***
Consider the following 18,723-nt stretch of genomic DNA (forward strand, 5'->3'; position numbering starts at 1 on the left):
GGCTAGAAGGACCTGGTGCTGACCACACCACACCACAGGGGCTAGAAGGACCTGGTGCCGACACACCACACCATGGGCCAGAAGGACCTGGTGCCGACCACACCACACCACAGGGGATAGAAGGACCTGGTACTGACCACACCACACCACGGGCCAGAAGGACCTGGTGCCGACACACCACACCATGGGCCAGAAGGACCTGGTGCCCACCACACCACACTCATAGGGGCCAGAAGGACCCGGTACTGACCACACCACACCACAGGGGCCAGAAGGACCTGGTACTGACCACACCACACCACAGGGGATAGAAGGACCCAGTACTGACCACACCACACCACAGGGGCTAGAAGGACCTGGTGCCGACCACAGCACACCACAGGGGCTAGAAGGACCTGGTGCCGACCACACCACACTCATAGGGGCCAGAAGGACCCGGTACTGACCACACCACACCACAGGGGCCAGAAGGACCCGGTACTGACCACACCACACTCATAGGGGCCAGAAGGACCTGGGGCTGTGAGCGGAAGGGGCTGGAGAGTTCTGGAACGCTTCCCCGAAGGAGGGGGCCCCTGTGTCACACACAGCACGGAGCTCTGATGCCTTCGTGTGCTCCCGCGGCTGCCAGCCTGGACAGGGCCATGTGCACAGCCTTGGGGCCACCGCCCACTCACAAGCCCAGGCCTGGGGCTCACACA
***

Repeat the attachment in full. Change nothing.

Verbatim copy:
Consider the following 18,723-nt stretch of genomic DNA (forward strand, 5'->3'; position numbering starts at 1 on the left):
GGCTAGAAGGACCTGGTGCTGACCACACCACACCACAGGGGCTAGAAGGACCTGGTGCCGACACACCACACCATGGGCCAGAAGGACCTGGTGCCGACCACACCACACCACAGGGGATAGAAGGACCTGGTACTGACCACACCACACCACGGGCCAGAAGGACCTGGTGCCGACACACCACACCATGGGCCAGAAGGACCTGGTGCCCACCACACCACACTCATAGGGGCCAGAAGGACCCGGTACTGACCACACCACACCACAGGGGCCAGAAGGACCTGGTACTGACCACACCACACCACAGGGGATAGAAGGACCCAGTACTGACCACACCACACCACAGGGGCTAGAAGGACCTGGTGCCGACCACAGCACACCACAGGGGCTAGAAGGACCTGGTGCCGACCACACCACACTCATAGGGGCCAGAAGGACCCGGTACTGACCACACCACACCACAGGGGCCAGAAGGACCCGGTACTGACCACACCACACTCATAGGGGCCAGAAGGACCTGGGGCTGTGAGCGGAAGGGGCTGGAGAGTTCTGGAACGCTTCCCCGAAGGAGGGGGCCCCTGTGTCACACACAGCACGGAGCTCTGATGCCTTCGTGTGCTCCCGCGGCTGCCAGCCTGGACAGGGCCATGTGCACAGCCTTGGGGCCACCGCCCACTCACAAGCCCAGGCCTGGGGCTCACACA